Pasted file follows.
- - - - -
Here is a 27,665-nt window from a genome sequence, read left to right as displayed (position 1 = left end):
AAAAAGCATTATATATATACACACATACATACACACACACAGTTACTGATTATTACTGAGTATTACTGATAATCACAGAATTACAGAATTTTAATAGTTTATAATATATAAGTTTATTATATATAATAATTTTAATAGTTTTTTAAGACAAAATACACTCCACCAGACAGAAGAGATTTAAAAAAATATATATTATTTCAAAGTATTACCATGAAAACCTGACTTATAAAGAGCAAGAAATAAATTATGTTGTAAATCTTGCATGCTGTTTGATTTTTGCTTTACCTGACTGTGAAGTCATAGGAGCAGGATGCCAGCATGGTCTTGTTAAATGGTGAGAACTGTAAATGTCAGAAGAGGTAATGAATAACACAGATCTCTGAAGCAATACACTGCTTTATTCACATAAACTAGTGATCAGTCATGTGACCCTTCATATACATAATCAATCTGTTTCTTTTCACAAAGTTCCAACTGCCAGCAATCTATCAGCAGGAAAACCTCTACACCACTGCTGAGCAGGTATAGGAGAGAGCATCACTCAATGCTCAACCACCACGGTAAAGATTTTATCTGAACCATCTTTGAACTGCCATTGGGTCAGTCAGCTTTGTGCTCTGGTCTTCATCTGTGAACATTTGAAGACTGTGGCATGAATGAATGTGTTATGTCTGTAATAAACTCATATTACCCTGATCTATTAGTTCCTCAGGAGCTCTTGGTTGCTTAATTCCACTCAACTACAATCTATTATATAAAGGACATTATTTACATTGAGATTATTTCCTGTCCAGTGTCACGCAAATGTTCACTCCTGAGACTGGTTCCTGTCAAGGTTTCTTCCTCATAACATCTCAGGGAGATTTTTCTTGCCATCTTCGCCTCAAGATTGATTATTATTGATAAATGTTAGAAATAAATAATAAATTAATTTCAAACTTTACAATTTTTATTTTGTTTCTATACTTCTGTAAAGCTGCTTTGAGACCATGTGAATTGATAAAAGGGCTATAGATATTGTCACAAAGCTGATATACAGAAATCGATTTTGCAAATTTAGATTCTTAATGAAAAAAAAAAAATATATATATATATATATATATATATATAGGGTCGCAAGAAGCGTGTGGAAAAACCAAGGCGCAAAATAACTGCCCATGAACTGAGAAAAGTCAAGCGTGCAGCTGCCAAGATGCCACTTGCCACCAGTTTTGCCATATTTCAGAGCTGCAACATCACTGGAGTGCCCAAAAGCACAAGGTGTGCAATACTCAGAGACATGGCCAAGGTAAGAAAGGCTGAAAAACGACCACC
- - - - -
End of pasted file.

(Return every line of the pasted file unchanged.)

Here is a 27,665-nt window from a genome sequence, read left to right as displayed (position 1 = left end):
AAAAAGCATTATATATATACACACATACATACACACACACAGTTACTGATTATTACTGAGTATTACTGATAATCACAGAATTACAGAATTTTAATAGTTTATAATATATAAGTTTATTATATATAATAATTTTAATAGTTTTTTAAGACAAAATACACTCCACCAGACAGAAGAGATTTAAAAAAATATATATTATTTCAAAGTATTACCATGAAAACCTGACTTATAAAGAGCAAGAAATAAATTATGTTGTAAATCTTGCATGCTGTTTGATTTTTGCTTTACCTGACTGTGAAGTCATAGGAGCAGGATGCCAGCATGGTCTTGTTAAATGGTGAGAACTGTAAATGTCAGAAGAGGTAATGAATAACACAGATCTCTGAAGCAATACACTGCTTTATTCACATAAACTAGTGATCAGTCATGTGACCCTTCATATACATAATCAATCTGTTTCTTTTCACAAAGTTCCAACTGCCAGCAATCTATCAGCAGGAAAACCTCTACACCACTGCTGAGCAGGTATAGGAGAGAGCATCACTCAATGCTCAACCACCACGGTAAAGATTTTATCTGAACCATCTTTGAACTGCCATTGGGTCAGTCAGCTTTGTGCTCTGGTCTTCATCTGTGAACATTTGAAGACTGTGGCATGAATGAATGTGTTATGTCTGTAATAAACTCATATTACCCTGATCTATTAGTTCCTCAGGAGCTCTTGGTTGCTTAATTCCACTCAACTACAATCTATTATATAAAGGACATTATTTACATTGAGATTATTTCCTGTCCAGTGTCACGCAAATGTTCACTCCTGAGACTGGTTCCTGTCAAGGTTTCTTCCTCATAACATCTCAGGGAGATTTTTCTTGCCATCTTCGCCTCAAGATTGATTATTATTGATAAATGTTAGAAATAAATAATAAATTAATTTCAAACTTTACAATTTTTATTTTGTTTCTATACTTCTGTAAAGCTGCTTTGAGACCATGTGAATTGATAAAAGGGCTATAGATATTGTCACAAAGCTGATATACAGAAATCGATTTTGCAAATTTAGATTCTTAATGAAAAAAAAAAAATATATATATATATATATATATATATATAGGGTCGCAAGAAGCGTGTGGAAAAACCAAGGCGCAAAATAACTGCCCATGAACTGAGAAAAGTCAAGCGTGCAGCTGCCAAGATGCCACTTGCCACCAGTTTTGCCATATTTCAGAGCTGCAACATCACTGGAGTGCCCAAAAGCACAAGGTGTGCAATACTCAGAGACATGGCCAAGGTAAGAAAGGCTGAAAAACGACCACC